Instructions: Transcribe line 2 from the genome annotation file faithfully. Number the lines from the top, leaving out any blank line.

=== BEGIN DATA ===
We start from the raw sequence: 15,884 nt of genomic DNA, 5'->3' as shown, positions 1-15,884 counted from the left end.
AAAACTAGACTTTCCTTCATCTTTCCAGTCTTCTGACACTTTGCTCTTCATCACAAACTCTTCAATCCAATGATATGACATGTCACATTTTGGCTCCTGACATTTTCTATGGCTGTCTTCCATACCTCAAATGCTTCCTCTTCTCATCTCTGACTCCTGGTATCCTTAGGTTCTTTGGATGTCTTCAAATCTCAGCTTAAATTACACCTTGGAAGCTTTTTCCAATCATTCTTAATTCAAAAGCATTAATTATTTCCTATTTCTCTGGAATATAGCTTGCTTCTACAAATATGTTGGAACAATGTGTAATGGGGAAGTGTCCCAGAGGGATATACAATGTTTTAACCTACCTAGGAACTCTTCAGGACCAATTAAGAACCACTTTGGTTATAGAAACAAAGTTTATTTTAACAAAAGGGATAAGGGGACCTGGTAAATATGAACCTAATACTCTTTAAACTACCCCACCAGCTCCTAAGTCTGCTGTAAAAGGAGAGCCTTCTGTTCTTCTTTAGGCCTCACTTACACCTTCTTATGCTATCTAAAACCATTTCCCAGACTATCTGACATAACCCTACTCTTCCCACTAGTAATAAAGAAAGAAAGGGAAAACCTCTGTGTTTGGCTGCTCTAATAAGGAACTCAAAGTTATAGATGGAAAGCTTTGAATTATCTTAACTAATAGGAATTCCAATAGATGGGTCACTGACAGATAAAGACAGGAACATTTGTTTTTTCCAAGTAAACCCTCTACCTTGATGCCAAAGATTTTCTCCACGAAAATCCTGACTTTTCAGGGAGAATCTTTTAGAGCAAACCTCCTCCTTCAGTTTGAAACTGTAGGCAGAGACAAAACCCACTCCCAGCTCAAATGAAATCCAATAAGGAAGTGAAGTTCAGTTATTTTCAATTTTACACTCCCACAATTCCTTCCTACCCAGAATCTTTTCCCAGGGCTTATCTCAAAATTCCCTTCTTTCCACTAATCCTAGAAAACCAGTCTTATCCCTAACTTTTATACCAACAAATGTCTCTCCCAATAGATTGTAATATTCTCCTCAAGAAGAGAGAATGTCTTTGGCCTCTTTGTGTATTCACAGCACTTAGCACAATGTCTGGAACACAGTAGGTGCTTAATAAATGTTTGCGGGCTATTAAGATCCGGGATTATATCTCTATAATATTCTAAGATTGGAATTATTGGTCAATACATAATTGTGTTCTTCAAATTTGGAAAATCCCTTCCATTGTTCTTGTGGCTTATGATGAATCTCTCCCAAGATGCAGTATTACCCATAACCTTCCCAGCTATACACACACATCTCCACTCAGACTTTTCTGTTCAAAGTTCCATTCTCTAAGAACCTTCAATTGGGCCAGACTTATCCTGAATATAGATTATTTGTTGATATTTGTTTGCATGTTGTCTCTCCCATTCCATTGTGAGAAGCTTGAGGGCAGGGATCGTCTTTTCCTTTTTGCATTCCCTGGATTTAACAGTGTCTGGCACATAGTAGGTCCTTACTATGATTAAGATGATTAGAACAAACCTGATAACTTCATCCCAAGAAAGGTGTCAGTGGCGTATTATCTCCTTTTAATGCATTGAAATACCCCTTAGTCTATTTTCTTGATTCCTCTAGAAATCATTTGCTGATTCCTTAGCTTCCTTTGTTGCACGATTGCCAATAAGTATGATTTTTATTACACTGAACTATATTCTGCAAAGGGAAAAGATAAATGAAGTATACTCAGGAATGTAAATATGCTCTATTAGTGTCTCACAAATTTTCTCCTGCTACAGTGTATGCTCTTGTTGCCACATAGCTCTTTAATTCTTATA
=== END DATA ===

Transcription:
AAAACTAGACTTTCCTTCATCTTTCCAGTCTTCTGACACTTTGCTCTTCATCACAAACTCTTCAATCCAATGATATGACATGTCACATTTTGGCTCCTGACATTTTCTATGGCTGTCTTCCATACCTCAAATGCTTCCTCTTCTCATCTCTGACTCCTGGTATCCTTAGGTTCTTTGGATGTCTTCAAATCTCAGCTTAAATTACACCTTGGAAGCTTTTTCCAATCATTCTTAATTCAAAAGCATTAATTATTTCCTATTTCTCTGGAATATAGCTTGCTTCTACAAATATGTTGGAACAATGTGTAATGGGGAAGTGTCCCAGAGGGATATACAATGTTTTAACCTACCTAGGAACTCTTCAGGACCAATTAAGAACCACTTTGGTTATAGAAACAAAGTTTATTTTAACAAAAGGGATAAGGGGACCTGGTAAATATGAACCTAATACTCTTTAAACTACCCCACCAGCTCCTAAGTCTGCTGTAAAAGGAGAGCCTTCTGTTCTTCTTTAGGCCTCACTTACACCTTCTTATGCTATCTAAAACCATTTCCCAGACTATCTGACATAACCCTACTCTTCCCACTAGTAATAAAGAAAGAAAGGGAAAACCTCTGTGTTTGGCTGCTCTAATAAGGAACTCAAAGTTATAGATGGAAAGCTTTGAATTATCTTAACTAATAGGAATTCCAATAGATGGGTCACTGACAGATAAAGACAGGAACATTTGTTTTTTCCAAGTAAACCCTCTACCTTGATGCCAAAGATTTTCTCCACGAAAATCCTGACTTTTCAGGGAGAATCTTTTAGAGCAAACCTCCTCCTTCAGTTTGAAACTGTAGGCAGAGACAAAACCCACTCCCAGCTCAAATGAAATCCAATAAGGAAGTGAAGTTCAGTTATTTTCAATTTTACACTCCCACAATTCCTTCCTACCCAGAATCTTTTCCCAGGGCTTATCTCAAAATTCCCTTCTTTCCACTAATCCTAGAAAACCAGTCTTATCCCTAACTTTTATACCAACAAATGTCTCTCCCAATAGATTGTAATATTCTCCTCAAGAAGAGAGAATGTCTTTGGCCTCTTTGTGTATTCACAGCACTTAGCACAATGTCTGGAACACAGTAGGTGCTTAATAAATGTTTGCGGGCTATTAAGATCCGGGATTATATCTCTATAATATTCTAAGATTGGAATTATTGGTCAATACATAATTGTGTTCTTCAAATTTGGAAAATCCCTTCCATTGTTCTTGTGGCTTATGATGAATCTCTCCCAAGATGCAGTATTACCCATAACCTTCCCAGCTATACACACACATCTCCACTCAGACTTTTCTGTTCAAAGTTCCATTCTCTAAGAACCTTCAATTGGGCCAGACTTATCCTGAATATAGATTATTTGTTGATATTTGTTTGCATGTTGTCTCTCCCATTCCATTGTGAGAAGCTTGAGGGCAGGGATCGTCTTTTCCTTTTTGCATTCCCTGGATTTAACAGTGTCTGGCACATAGTAGGTCCTTACTATGATTAAGATGATTAGAACAAACCTGATAACTTCATCCCAAGAAAGGTGTCAGTGGCGTATTATCTCCTTTTAATGCATTGAAATACCCCTTAGTCTATTTTCTTGATTCCTCTAGAAATCATTTGCTGATTCCTTAGCTTCCTTTGTTGCACGATTGCCAATAAGTATGATTTTTATTACACTGAACTATATTCTGCAAAGGGAAAAGATAAATGAAGTATACTCAGGAATGTAAATATGCTCTATTAGTGTCTCACAAATTTTCTCCTGCTACAGTGTATGCTCTTGTTGCCACATAGCTCTTTAATTCTTATA